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According to the CDC, the Heartland tick virus is a little-understood illness that typically strikes from late spring through early autumn, and bears a striking similarity to Lyme.

It causes fever and fatigue, and some patients also report nausea, headaches, diarrhea, and loss of appetite.

Most patients unfortunately had to be hospitalized for their illness and symptoms.

We all know that the bullseye rash is a common sign of Lyme infection.

But in fact, the bullseye rash is major tell-tale sign of any viral tick bite, so spotting one of these livid, ring-shaped bruises might also indicate you have been bitten by a tick with Heartland virus.

Although the CDC explains that there isn’t a lot of solid research about the Heartland virus, it is suspected that Lone Star ticks are mainly responsible for spread of the disease.

Lone Star ticks, also called turkey ticks, are a variety of small arachnids that live in the eastern US. In their larval form, they may be called seed ticks.

They can be identified by the white “lone star” on their backs.

Heartland virus was first detected in the Midwest in 2009, according to NPR. Researchers assumed that the affected region was fairly small and contained, but recent reports say otherwise.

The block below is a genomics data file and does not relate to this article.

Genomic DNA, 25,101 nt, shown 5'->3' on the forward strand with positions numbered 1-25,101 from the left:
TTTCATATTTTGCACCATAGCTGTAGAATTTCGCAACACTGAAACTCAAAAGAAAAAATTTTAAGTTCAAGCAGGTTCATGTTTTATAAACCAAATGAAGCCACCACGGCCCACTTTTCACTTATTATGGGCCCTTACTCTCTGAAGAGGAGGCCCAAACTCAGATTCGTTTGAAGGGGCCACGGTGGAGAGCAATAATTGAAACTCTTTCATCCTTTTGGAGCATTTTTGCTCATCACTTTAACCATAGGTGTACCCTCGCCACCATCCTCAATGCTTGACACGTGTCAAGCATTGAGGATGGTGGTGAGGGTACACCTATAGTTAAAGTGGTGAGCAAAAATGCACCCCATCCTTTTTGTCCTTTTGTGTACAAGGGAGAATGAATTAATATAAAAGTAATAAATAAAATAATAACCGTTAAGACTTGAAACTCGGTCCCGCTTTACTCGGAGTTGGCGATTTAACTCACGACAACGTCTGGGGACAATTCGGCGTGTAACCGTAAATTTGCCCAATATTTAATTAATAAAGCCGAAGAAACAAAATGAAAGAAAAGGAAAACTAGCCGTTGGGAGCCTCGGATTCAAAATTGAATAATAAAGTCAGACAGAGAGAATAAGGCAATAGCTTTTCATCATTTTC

The CDC has since found the virus in woodland animals in 13 states, ranging from Texas, to Florida, to Maine.

Although this chart shows the seasonal increase for Lyme disease, the same pattern has been seen in the Heartland virus.

All known cases have began from May – September, when ticks thrive the most and people are outside the most.

It’s important to be aware of the fact that a Lone Star tick might carry the virus before it is even fully grown.

Only adult, female ticks are marked with the “Lone Star” detail, but male ticks and younger ticks can still be infected.

When doing tick checks, keep your eyes out for males, nymphs and ticks in their larvae stage of life too.

Since so little is known about the condition, doctors recommend avoiding contact with ticks at all costs as the best form of prevention.

This means either covering up when going into wooded areas, doing regular tick checks and using a generous amount of repellent.

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